The door for the container includes a peripheral flange on three sides, which engages a comparable flange around the door opening. These flanges include opposite portions which converge upwardly, allowing thedoor to be wedged on the flange of the container. A gasket between the flanges provides a seal. An additional gasket is provided at the bottom of the door to provide a seal at the lower edge of the door opening. Latches at the bottom of the door help draw it into a tight engagement with the flange of the container and securely hold it in place. The door is installed and removed simply by rectilinear movement, so that there is no necessity for a wide space around the end of the container as would be the case for a swinging door. However, if desired, hinges can be provided with pins which allow lateral movement of the door in engaging and disengaging the flange of the container, for pivotal movement when the flanges are disengaged.

The container constructed in this manner can pass all of the government specifications provided in MIL STD 1489. Despite its strength and durability, it is relatively light in weight. Moreover, the container saves labor by such features as the quick opening and closing of the door, the lack of need to caulk around the door, the absence of the requirement for banding and the lack of maintenance required for the plastic wall coverings. The container is attractive in appearance and will retain its appearance throughout its life, with no painting being required.

BRIEF DESCRIPTION OF THE DRAWINGS FIG. 1 is a perspective view of the container of this invention;

FIG. 2 is an exploded perspective view of the framework of the container;

FIGS. 3 and 4 are enlarged fragmentary views showing the connections of portions of the frame;

FIG. 5 is a fragmentary perspective view showing the bottom of the container;

FIG. 6 is a transverse sectional view taken along line 66 of FIG. 5;

FIG. 7 is an enlarged fragmentary sectional view taken along line 77 of FIG. 1;

FIG. 8 is an enlarged sectional view taken along line 8-8 of FIG. 1';

FIG. 9 is a fragmentary perspective view showing the front end portion of the container with the door open;

FIG. 10 is an enlarged fragmentary perspective view illustrating one of the latches in the secured position;

FIG. 11 is an elevational view of the latch in the released position;

FIG. 12 is a perspective view of the portion of the latch that is attached to the container;

FIG. 13 is an end elevational view of the container;

FIG. 14 is an enlarged fragmentary view illustrating how the flanges of the door and the container are disengaged when the door is to be separated from the container; and

1 FIG. 15 is an end elevational view of the container modified to provide for pivotal as well as vertical movement of the door.

DESCRIPTION OF THE PREFERRED EMBODIMENT The shipping container 10, in the example shown, is a rectangular unit approximately 7 feet high, 8 feet long and 4 feet wide. At one end of the container is a door 12, which provides access to its interior. Beneath the skin of the container is a frame 13 made of square steel tubing welded and screwed together to form a rigid unit (see FIG. 2). The frame includes bottom, intermediate and top longitudinal, horizontal side rails 14, 15 and 16, as well as bottom and top horizontal end rails 17 and 18. An intermediate horizontal end member 19 is included in one end of the framework, the other being open to allow for the door. There are also intermediate top horizontal members 20 extending perpendicularly between the two top longitudinal frame rails 16. The frame 13 also includes vertical end corner posts 21 and intermediate vertical posts 22 at the midpoints of the sidewalls.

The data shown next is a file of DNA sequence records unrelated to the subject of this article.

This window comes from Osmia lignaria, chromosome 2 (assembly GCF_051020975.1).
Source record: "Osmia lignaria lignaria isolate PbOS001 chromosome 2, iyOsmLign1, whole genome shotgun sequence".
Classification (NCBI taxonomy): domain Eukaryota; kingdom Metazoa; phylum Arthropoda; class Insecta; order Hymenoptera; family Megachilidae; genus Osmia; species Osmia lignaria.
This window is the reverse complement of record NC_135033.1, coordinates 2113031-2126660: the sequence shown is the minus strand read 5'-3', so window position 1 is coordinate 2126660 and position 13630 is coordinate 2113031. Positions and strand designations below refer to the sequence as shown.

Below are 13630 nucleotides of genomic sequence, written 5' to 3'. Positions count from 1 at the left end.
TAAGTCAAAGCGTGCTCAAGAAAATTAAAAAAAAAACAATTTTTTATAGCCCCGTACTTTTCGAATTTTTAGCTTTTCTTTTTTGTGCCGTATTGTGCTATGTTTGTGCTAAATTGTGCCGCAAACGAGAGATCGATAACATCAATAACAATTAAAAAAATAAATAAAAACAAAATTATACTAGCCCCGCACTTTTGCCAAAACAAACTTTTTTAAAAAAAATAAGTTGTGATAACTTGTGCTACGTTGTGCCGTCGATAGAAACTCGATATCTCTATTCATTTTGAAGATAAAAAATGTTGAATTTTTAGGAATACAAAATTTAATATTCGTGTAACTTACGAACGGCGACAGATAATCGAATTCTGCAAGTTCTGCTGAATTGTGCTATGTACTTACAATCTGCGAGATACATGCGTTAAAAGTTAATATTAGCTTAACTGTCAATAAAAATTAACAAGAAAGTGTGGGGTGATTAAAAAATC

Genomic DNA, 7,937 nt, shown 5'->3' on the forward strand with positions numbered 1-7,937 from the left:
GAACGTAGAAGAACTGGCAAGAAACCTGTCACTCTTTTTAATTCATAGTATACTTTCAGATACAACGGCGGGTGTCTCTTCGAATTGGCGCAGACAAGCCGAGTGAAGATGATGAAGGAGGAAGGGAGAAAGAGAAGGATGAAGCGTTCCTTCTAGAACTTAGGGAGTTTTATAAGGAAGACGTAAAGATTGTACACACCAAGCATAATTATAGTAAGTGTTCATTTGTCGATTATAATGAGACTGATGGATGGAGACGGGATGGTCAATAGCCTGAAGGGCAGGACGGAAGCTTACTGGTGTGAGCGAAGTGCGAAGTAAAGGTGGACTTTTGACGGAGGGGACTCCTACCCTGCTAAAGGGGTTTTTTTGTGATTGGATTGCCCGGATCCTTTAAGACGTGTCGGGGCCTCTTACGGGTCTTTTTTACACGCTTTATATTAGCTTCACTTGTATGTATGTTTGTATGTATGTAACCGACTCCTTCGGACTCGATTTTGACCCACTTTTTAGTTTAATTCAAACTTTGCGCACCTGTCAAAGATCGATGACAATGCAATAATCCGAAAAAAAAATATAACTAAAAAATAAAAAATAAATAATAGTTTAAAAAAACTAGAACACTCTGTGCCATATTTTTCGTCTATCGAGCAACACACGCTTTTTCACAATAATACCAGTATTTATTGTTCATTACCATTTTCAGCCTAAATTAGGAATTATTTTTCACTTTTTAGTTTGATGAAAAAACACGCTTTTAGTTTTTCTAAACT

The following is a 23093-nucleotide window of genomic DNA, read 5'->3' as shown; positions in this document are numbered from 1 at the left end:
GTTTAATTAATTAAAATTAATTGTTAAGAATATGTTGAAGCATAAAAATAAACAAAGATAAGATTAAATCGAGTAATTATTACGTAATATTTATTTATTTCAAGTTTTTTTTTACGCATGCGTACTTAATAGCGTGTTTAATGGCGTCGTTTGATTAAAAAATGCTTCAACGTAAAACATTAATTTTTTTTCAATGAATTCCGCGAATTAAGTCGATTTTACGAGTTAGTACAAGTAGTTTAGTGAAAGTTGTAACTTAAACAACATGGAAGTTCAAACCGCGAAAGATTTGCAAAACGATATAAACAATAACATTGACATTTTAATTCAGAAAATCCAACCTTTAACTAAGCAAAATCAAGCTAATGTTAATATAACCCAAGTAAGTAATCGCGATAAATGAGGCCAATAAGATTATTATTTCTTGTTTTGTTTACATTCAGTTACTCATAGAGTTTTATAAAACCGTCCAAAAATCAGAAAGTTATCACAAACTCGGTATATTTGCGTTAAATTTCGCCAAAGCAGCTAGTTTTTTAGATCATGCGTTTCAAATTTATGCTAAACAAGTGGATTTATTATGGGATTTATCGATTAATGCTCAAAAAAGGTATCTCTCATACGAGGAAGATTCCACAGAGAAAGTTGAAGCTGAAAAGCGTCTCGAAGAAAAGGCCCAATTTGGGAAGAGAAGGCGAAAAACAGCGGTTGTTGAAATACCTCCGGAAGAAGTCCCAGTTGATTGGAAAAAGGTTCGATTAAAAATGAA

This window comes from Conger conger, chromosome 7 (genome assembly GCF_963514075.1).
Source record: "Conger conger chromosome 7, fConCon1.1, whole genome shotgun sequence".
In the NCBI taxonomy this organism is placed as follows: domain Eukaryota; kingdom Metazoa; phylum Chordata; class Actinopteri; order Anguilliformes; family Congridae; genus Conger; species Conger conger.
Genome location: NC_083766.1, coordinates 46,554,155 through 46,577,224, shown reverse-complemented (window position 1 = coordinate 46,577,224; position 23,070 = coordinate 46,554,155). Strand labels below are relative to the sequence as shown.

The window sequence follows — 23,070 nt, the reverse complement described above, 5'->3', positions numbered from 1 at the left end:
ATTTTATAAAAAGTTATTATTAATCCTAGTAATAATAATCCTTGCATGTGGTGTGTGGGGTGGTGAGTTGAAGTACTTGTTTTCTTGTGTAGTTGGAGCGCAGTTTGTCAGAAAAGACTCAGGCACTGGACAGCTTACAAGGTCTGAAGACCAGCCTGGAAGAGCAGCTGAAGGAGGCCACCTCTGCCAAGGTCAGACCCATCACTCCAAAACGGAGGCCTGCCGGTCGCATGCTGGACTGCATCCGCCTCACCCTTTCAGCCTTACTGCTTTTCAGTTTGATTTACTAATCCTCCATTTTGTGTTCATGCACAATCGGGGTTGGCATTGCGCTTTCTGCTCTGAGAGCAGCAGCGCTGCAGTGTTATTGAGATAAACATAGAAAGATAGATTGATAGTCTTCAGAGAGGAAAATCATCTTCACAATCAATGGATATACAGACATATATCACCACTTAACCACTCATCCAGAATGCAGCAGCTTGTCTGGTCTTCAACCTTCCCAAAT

The side frame parts 14, 15, 21 and 22 are welded together as a subassembly. Similarly, the top frame members 16, 18 and 20 are joined by welding. L-shaped brackets 23, one leg of each of which is welded to a frame member, receive screws 24 that complete the fabrication of the frame.

The bottom horizontal frame rails 14 and 17 rest upon the upper surface of a flat rigid plywood sheet 25 of the container base 26. The frame rails 14 and 17 are positioned along the side edges of the sheet 25, to

which they are attached by means of screws 27. This allows forces on the container, such as compression loads from above, to be transmitted directly through the frame to the base. Beneath the plywood sheet 25, which appropriately is three-quarter inch plywood having a'finished upper surface, are spaced pads 28. The latter elements act as skids to support the container. By being spaced apart, they allow the prongs of a forklift to be extended beneath the container 10 from its ends or sides. Nine pads 28 are provided in the example illustrated.

An integral plastic sheet 29 fits beneath the plywood sheet 25, being molded to provide pockets which define the outer contours of the pads 28. Intermediate the pads 28, the plastic sheet 29 overlies the undersurface of the plywood sheet 25 and is bonded to it. The sheet 29, which may be of polyethylene approximately threesixteenths of an inch thick, includes a short upstanding vertical flange 31 around its periphery, which overlaps the side edges 32 of the plywood sheet 25 and the bottom frame rails 14 and 17.

Within the pads 28 is foam plastic material 30, such as polyurethane foam. This provides the base 26 with an ability to withstand compression loads, while also giving it a shock absorbing quality. The foam plastic, confined by the sheet 29, is substantially rigid, but will yield upon impact, cushioning the container and its contents if the container is dropped during handling. This gives effective protection to the contents of the container. The plastic. foam and plastic sheet 29 have memory, and return to their original shapes after distortion.